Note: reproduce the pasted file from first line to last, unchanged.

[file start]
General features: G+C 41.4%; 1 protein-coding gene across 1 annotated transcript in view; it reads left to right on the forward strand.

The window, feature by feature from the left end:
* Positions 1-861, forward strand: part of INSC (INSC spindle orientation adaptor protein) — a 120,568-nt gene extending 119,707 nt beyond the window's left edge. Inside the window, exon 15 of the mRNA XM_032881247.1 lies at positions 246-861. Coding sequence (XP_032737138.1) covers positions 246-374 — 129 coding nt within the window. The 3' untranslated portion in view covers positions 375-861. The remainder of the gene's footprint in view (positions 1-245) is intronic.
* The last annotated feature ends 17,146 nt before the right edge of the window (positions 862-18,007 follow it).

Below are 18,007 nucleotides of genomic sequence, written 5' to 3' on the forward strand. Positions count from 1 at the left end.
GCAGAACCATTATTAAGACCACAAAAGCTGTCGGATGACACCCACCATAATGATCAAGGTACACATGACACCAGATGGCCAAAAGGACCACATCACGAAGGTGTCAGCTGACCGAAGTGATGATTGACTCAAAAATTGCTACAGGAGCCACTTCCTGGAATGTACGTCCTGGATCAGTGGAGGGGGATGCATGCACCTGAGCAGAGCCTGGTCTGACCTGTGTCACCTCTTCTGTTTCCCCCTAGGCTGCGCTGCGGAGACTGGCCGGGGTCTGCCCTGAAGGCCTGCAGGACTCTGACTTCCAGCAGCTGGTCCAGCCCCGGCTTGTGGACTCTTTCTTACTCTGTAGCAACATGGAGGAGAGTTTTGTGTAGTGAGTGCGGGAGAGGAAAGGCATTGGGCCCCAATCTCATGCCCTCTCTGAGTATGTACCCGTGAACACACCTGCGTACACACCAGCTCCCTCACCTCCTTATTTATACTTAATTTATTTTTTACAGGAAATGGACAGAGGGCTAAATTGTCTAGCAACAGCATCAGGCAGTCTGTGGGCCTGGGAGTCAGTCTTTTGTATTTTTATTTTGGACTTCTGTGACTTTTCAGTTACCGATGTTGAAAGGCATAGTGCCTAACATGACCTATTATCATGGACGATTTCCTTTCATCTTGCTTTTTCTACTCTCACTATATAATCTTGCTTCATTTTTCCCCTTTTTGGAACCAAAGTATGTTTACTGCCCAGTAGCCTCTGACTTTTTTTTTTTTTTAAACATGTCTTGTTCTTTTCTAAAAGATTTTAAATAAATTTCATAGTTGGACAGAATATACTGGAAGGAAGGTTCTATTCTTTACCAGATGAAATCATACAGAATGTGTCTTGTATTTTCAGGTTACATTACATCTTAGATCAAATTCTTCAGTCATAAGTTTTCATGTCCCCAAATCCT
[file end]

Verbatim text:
General features: G+C 41.4%; 1 protein-coding gene across 1 annotated transcript in view; it reads left to right on the forward strand.

The window, feature by feature from the left end:
* Positions 1-861, forward strand: part of INSC (INSC spindle orientation adaptor protein) — a 120,568-nt gene extending 119,707 nt beyond the window's left edge. Inside the window, exon 15 of the mRNA XM_032881247.1 lies at positions 246-861. Coding sequence (XP_032737138.1) covers positions 246-374 — 129 coding nt within the window. The 3' untranslated portion in view covers positions 375-861. The remainder of the gene's footprint in view (positions 1-245) is intronic.
* The last annotated feature ends 17,146 nt before the right edge of the window (positions 862-18,007 follow it).

Below are 18,007 nucleotides of genomic sequence, written 5' to 3' on the forward strand. Positions count from 1 at the left end.
GCAGAACCATTATTAAGACCACAAAAGCTGTCGGATGACACCCACCATAATGATCAAGGTACACATGACACCAGATGGCCAAAAGGACCACATCACGAAGGTGTCAGCTGACCGAAGTGATGATTGACTCAAAAATTGCTACAGGAGCCACTTCCTGGAATGTACGTCCTGGATCAGTGGAGGGGGATGCATGCACCTGAGCAGAGCCTGGTCTGACCTGTGTCACCTCTTCTGTTTCCCCCTAGGCTGCGCTGCGGAGACTGGCCGGGGTCTGCCCTGAAGGCCTGCAGGACTCTGACTTCCAGCAGCTGGTCCAGCCCCGGCTTGTGGACTCTTTCTTACTCTGTAGCAACATGGAGGAGAGTTTTGTGTAGTGAGTGCGGGAGAGGAAAGGCATTGGGCCCCAATCTCATGCCCTCTCTGAGTATGTACCCGTGAACACACCTGCGTACACACCAGCTCCCTCACCTCCTTATTTATACTTAATTTATTTTTTACAGGAAATGGACAGAGGGCTAAATTGTCTAGCAACAGCATCAGGCAGTCTGTGGGCCTGGGAGTCAGTCTTTTGTATTTTTATTTTGGACTTCTGTGACTTTTCAGTTACCGATGTTGAAAGGCATAGTGCCTAACATGACCTATTATCATGGACGATTTCCTTTCATCTTGCTTTTTCTACTCTCACTATATAATCTTGCTTCATTTTTCCCCTTTTTGGAACCAAAGTATGTTTACTGCCCAGTAGCCTCTGACTTTTTTTTTTTTTTAAACATGTCTTGTTCTTTTCTAAAAGATTTTAAATAAATTTCATAGTTGGACAGAATATACTGGAAGGAAGGTTCTATTCTTTACCAGATGAAATCATACAGAATGTGTCTTGTATTTTCAGGTTACATTACATCTTAGATCAAATTCTTCAGTCATAAGTTTTCATGTCCCCAAATCCT